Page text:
The exchange rate at the parallel market depreciated again to another all-time low on Tuesday to close at N557/$1 compared to N550/$1 recorded in the previous trading session.
This represents 1.3% depreciation and further widens the gap between the black market rate and the official rate.
The local currency crashed by N7 at the black market to hit a new low following CBN’s actions to channel forex demand away from the window as buyers scramble to buy the scarce dollars.
Currency speculators are taking advantage of the huge exchange rate difference between the official market and the black market.
The demand pressure for forex continued despite an 8% improvement in dollar supply at the official window.
Meanwhile, the exchange rate between the naira and the US dollar closed at N412.08/$1, at the official Investors and Exporters window.
Naira appreciated against the US dollar on Tuesday, to close at N412.08/$1 as against the N412.75/$1 recorded at the close of trade on Monday, 13th September 2021, representing a 0.16% gain.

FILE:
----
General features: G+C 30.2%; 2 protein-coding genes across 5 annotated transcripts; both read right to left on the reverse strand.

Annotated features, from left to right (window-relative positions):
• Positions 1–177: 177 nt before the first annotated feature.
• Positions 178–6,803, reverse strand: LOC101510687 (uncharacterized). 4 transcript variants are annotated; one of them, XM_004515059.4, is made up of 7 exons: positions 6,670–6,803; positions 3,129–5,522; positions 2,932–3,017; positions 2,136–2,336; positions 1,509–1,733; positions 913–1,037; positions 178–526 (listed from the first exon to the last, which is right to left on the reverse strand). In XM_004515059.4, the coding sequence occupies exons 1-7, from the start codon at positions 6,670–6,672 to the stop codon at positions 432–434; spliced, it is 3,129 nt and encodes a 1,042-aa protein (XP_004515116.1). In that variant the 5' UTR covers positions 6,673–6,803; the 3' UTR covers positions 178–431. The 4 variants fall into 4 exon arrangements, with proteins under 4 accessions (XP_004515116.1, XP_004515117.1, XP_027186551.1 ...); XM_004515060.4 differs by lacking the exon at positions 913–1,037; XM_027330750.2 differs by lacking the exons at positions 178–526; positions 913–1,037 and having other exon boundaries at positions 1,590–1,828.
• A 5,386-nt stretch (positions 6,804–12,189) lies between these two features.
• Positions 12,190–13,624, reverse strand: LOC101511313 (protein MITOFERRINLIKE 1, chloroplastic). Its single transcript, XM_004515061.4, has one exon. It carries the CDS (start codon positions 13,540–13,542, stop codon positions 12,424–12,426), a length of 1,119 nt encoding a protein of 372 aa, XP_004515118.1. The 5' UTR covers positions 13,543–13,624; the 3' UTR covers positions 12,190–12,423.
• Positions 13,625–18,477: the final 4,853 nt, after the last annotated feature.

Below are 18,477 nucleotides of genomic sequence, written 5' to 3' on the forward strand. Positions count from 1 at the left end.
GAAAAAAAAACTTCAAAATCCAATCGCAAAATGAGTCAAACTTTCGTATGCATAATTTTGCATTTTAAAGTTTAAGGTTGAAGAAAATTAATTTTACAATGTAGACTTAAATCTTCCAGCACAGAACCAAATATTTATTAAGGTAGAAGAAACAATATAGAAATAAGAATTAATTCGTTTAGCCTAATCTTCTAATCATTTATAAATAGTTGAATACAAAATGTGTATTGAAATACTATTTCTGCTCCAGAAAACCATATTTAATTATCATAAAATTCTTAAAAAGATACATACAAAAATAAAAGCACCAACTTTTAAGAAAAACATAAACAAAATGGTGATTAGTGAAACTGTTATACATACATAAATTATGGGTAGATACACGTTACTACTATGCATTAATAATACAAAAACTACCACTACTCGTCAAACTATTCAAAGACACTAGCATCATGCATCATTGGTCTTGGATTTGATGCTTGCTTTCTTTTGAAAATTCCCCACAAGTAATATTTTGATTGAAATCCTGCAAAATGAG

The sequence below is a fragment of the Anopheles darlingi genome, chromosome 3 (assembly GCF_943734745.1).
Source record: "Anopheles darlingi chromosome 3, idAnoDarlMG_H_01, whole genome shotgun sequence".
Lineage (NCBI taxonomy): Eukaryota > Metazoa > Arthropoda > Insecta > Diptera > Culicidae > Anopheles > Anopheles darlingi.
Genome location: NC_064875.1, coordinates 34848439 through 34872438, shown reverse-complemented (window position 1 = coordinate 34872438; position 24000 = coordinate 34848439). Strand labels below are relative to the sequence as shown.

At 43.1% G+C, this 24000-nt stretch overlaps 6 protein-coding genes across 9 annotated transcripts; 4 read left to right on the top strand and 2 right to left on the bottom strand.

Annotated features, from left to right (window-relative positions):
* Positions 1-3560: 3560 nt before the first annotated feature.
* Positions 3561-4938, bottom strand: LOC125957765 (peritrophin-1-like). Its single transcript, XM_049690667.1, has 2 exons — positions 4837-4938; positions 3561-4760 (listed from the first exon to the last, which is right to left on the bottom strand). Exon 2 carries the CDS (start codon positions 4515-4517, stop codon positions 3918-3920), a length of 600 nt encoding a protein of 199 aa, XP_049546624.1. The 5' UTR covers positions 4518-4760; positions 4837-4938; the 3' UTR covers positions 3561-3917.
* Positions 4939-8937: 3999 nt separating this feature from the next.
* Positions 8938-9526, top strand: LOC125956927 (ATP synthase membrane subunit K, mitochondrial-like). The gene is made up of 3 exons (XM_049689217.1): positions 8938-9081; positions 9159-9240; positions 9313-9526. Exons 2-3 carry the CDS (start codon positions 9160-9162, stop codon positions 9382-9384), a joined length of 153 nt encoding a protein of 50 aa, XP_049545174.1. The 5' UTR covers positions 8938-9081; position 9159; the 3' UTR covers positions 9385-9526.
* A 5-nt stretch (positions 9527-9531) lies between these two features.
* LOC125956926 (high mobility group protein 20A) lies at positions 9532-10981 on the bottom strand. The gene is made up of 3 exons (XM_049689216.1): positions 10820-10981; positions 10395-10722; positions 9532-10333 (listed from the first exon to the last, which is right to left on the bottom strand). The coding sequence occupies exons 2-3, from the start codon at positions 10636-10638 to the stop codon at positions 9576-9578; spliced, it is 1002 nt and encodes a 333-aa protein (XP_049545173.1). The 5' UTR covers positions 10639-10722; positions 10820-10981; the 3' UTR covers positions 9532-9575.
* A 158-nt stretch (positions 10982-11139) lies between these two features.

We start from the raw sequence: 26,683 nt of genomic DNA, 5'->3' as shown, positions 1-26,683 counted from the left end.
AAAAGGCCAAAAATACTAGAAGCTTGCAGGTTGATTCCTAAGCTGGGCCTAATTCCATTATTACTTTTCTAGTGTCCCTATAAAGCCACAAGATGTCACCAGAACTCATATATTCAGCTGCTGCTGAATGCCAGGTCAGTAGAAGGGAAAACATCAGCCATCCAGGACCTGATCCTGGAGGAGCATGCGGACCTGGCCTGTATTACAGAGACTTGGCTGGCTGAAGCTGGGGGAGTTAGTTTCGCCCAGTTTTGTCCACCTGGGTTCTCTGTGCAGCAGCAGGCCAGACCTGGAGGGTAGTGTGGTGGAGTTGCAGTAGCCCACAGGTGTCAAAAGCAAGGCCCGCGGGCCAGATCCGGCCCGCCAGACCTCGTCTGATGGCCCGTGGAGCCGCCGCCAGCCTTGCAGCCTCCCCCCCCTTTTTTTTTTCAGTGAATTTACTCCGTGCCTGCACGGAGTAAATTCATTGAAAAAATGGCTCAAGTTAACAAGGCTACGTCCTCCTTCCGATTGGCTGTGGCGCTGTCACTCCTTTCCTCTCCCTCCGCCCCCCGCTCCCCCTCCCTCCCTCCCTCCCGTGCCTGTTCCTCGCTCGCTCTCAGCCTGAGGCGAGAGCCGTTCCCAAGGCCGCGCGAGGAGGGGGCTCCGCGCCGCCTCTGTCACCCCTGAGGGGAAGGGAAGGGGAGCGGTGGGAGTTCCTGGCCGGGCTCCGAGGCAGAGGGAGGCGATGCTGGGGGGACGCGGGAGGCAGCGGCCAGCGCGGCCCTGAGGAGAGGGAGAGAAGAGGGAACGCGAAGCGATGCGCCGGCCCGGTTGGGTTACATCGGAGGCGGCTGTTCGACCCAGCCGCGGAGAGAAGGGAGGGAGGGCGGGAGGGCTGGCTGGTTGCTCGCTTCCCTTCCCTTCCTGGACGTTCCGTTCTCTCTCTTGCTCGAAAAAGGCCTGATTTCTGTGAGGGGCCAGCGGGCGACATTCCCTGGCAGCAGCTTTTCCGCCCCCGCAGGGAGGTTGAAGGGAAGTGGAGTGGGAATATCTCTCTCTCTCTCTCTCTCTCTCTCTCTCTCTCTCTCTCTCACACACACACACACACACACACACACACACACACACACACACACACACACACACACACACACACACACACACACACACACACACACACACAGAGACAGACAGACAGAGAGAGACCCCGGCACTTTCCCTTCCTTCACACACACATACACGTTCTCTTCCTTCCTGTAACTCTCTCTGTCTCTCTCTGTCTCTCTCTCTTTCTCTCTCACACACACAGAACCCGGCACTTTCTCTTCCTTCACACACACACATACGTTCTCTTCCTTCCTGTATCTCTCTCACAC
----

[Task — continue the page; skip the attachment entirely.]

The opening indicative rate closed at N412.18/$1 on Tuesday, 14th September 2021, a 28 kobo gain when compared to N412.46/$1 recorded on Monday, 13th September 2021.
An exchange rate of N414.90 to a dollar was the highest rate recorded during intra-day trading before it settled at N412.08/$1, while it sold for as low as N400/$1 during intra-day trading.
Meanwhile, forex turnover at the Investors and Exporters (I&E) window rose by 8.2% on Tuesday, 14th September 2021.
According to data from FMDQ, forex turnover increased from $161.82 million recorded on Monday to $175.10 million on Tuesday 14th September 2021.
Meanwhile, recent reports have suggested that Nigeria’s foreign reserve position could grow as high as $40 billion by the end of September 2021, the recorded growth in the country’s foreign reserve position could be a positive step towards hitting the projected target.